Food is the ingredient that binds us

Curry puff

That title was a line from a movie. It wasn’t an interesting story but it got me thinking about all those snippets of information my mum always imparts.

When others argue about the origin of a certain food, she will find connections. When others look at the differences, she sees only similarities.

She’s always telling me these things but I hardly listen, until one day I did and she made some interesting points.

So, why do we fight over food?

We Asians are so passionate about our foods that we can argue until the cow crows like a chicken, but it’s not going to change that we are all at the end, similar.

Availability of comparable ingredients, ancestors from the various countries around us and influences of the same foreign visitors, all translate to a similar palette.

Not too long ago, there was a debate about the origin of a certain dish – a very Asian one that we claimed was ours but our neighbour said it was theirs.

While everyone argued, mum just went “ala, everyone has their own version. Who knows who started it anyway?”

She then gave an example – curry puff or karipap.

Yes, that deep-fried doughy goodness traditionally filled with curried chicken and potatoes.

A Malaysian favourite breakfast, snack, teatime filler, a meal on the go … whenever lah. It’s so flexible it could be one of our national dishes.

Everyone loves curry puff and many families have their recipes with doughs that are either flaky, chewy, puffy, pusing, baked or fried, then filled with potato, curry, sambal, sweet potato, vegetables, sardines or my favourite – spicy coconut.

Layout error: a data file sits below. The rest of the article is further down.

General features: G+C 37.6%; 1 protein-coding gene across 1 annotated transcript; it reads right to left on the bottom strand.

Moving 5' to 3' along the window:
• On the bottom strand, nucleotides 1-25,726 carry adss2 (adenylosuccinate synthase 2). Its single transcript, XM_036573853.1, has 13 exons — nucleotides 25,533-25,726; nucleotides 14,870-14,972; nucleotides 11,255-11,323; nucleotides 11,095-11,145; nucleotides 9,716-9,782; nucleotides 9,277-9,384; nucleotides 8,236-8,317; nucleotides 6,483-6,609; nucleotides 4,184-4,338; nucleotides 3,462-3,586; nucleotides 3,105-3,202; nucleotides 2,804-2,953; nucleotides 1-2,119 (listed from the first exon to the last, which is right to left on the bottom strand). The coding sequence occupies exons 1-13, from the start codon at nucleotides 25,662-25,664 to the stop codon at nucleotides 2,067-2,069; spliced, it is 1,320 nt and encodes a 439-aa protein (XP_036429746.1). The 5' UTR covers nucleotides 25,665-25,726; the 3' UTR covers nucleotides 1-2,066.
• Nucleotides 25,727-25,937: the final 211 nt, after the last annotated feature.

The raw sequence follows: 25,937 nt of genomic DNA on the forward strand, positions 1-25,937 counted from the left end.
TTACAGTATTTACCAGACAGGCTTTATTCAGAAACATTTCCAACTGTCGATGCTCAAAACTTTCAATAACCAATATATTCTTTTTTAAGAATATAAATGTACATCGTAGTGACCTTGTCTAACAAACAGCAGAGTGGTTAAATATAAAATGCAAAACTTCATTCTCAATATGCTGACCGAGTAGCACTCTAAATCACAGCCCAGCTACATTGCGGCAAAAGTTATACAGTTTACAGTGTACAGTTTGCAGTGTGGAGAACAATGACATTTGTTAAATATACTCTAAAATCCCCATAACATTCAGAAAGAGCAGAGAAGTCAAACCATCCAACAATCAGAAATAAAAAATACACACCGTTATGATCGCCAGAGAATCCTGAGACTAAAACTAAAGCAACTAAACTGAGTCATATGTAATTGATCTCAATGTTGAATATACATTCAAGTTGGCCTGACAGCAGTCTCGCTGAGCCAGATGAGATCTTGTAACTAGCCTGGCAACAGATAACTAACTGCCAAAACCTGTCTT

Then mum mentioned the samosas, which are basically karipap. Yes, the shape is different, but essentially it is the same thing – deep-fried dough filled with curried potato.

She then asked me to Google the Vietnamese version because she couldn’t remember the name and I found Banh Goi – bun-like and normally filled with pork and glass noodles.

As for the Mexicans, they have empanadas –potato and meat-stuffed deep-fried dough. The Russians have Piroshki with the option of meat or non-meat-filled deep-fried dough.

Off the top of her head she already named a few versions of the beloved karipap.

I forgot what else she mentioned but it did affirm two things – one, mum loves food; two, we shouldn’t really argue on the origins because if we dug deep enough, we all have the same roots.

This is especially in Asia where our ancestors moved from one place to the next, and brought with them their food to share with the locals.

Go on, spread the love, and share the fat!

This is the personal opinion of the writer and does not necessarily represent the views of Twentytwo13.

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